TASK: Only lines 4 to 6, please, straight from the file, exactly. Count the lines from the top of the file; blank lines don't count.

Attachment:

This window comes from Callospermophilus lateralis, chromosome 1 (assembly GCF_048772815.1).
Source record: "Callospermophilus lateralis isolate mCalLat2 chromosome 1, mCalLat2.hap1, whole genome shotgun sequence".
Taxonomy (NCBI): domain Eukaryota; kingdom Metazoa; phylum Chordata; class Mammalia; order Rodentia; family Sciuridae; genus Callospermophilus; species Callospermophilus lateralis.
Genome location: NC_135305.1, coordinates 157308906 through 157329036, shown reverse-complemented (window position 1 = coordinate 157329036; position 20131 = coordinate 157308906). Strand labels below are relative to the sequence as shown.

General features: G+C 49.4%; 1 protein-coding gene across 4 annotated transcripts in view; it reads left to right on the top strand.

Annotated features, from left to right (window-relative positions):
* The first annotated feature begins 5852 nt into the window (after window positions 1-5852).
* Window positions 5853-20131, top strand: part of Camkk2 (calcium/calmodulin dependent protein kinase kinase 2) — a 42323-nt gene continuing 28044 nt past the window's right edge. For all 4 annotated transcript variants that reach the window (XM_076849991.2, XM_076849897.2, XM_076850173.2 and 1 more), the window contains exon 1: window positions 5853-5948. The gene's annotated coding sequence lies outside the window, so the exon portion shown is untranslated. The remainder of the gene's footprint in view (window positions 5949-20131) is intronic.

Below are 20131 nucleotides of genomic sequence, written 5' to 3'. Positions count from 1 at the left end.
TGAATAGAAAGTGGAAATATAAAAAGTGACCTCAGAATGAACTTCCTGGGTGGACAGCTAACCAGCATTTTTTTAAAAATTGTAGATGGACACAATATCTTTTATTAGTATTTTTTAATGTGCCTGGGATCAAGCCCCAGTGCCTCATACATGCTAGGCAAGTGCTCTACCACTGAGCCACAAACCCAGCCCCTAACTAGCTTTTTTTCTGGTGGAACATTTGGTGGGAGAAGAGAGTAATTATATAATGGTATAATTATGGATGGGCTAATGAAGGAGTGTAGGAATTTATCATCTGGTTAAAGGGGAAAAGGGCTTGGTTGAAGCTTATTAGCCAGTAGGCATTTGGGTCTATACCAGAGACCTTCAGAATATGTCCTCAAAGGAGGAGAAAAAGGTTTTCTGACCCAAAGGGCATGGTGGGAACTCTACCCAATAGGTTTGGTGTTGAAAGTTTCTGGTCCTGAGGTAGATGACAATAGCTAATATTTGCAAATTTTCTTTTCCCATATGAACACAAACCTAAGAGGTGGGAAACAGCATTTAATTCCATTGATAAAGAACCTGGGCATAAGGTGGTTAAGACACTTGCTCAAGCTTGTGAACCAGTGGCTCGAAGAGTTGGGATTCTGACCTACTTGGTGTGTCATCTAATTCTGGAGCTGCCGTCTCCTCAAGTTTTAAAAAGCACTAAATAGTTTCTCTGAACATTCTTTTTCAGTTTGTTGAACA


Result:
Genome location: NC_135305.1, coordinates 157308906 through 157329036, shown reverse-complemented (window position 1 = coordinate 157329036; position 20131 = coordinate 157308906). Strand labels below are relative to the sequence as shown.

General features: G+C 49.4%; 1 protein-coding gene across 4 annotated transcripts in view; it reads left to right on the top strand.

Annotated features, from left to right (window-relative positions):